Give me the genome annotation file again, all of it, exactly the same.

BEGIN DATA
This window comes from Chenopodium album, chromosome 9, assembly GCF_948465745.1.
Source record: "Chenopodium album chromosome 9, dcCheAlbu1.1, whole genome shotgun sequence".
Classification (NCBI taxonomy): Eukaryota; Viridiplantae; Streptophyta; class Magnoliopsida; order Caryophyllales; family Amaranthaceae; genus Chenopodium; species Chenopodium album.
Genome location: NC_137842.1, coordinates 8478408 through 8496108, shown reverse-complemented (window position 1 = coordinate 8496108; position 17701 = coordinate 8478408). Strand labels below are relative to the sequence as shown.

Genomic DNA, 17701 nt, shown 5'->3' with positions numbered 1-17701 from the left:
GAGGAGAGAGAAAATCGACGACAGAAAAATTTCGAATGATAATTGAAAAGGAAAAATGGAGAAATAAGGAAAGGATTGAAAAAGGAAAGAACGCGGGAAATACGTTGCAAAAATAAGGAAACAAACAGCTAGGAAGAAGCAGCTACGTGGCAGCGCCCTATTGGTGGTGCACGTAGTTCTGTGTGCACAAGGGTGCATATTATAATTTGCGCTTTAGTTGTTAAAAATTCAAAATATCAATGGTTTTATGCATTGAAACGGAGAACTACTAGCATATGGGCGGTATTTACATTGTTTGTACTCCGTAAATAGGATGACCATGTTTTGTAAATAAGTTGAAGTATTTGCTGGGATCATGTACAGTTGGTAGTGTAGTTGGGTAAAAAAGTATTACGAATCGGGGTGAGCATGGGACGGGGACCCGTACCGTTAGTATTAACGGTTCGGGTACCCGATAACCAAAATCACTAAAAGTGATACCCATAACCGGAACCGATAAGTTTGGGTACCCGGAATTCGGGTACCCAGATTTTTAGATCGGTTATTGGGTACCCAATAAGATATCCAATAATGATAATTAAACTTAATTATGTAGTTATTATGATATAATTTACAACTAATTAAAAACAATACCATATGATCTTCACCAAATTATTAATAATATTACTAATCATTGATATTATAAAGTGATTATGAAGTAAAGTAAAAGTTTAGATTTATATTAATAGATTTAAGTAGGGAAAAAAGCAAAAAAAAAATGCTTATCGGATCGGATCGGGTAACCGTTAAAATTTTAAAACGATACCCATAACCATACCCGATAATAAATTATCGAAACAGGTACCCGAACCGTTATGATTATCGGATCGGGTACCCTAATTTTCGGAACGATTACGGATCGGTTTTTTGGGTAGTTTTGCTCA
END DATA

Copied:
This window comes from Chenopodium album, chromosome 9, assembly GCF_948465745.1.
Source record: "Chenopodium album chromosome 9, dcCheAlbu1.1, whole genome shotgun sequence".
Classification (NCBI taxonomy): Eukaryota; Viridiplantae; Streptophyta; class Magnoliopsida; order Caryophyllales; family Amaranthaceae; genus Chenopodium; species Chenopodium album.
Genome location: NC_137842.1, coordinates 8478408 through 8496108, shown reverse-complemented (window position 1 = coordinate 8496108; position 17701 = coordinate 8478408). Strand labels below are relative to the sequence as shown.

Genomic DNA, 17701 nt, shown 5'->3' with positions numbered 1-17701 from the left:
GAGGAGAGAGAAAATCGACGACAGAAAAATTTCGAATGATAATTGAAAAGGAAAAATGGAGAAATAAGGAAAGGATTGAAAAAGGAAAGAACGCGGGAAATACGTTGCAAAAATAAGGAAACAAACAGCTAGGAAGAAGCAGCTACGTGGCAGCGCCCTATTGGTGGTGCACGTAGTTCTGTGTGCACAAGGGTGCATATTATAATTTGCGCTTTAGTTGTTAAAAATTCAAAATATCAATGGTTTTATGCATTGAAACGGAGAACTACTAGCATATGGGCGGTATTTACATTGTTTGTACTCCGTAAATAGGATGACCATGTTTTGTAAATAAGTTGAAGTATTTGCTGGGATCATGTACAGTTGGTAGTGTAGTTGGGTAAAAAAGTATTACGAATCGGGGTGAGCATGGGACGGGGACCCGTACCGTTAGTATTAACGGTTCGGGTACCCGATAACCAAAATCACTAAAAGTGATACCCATAACCGGAACCGATAAGTTTGGGTACCCGGAATTCGGGTACCCAGATTTTTAGATCGGTTATTGGGTACCCAATAAGATATCCAATAATGATAATTAAACTTAATTATGTAGTTATTATGATATAATTTACAACTAATTAAAAACAATACCATATGATCTTCACCAAATTATTAATAATATTACTAATCATTGATATTATAAAGTGATTATGAAGTAAAGTAAAAGTTTAGATTTATATTAATAGATTTAAGTAGGGAAAAAAGCAAAAAAAAAATGCTTATCGGATCGGATCGGGTAACCGTTAAAATTTTAAAACGATACCCATAACCATACCCGATAATAAATTATCGAAACAGGTACCCGAACCGTTATGATTATCGGATCGGGTACCCTAATTTTCGGAACGATTACGGATCGGTTTTTTGGGTAGTTTTGCTCA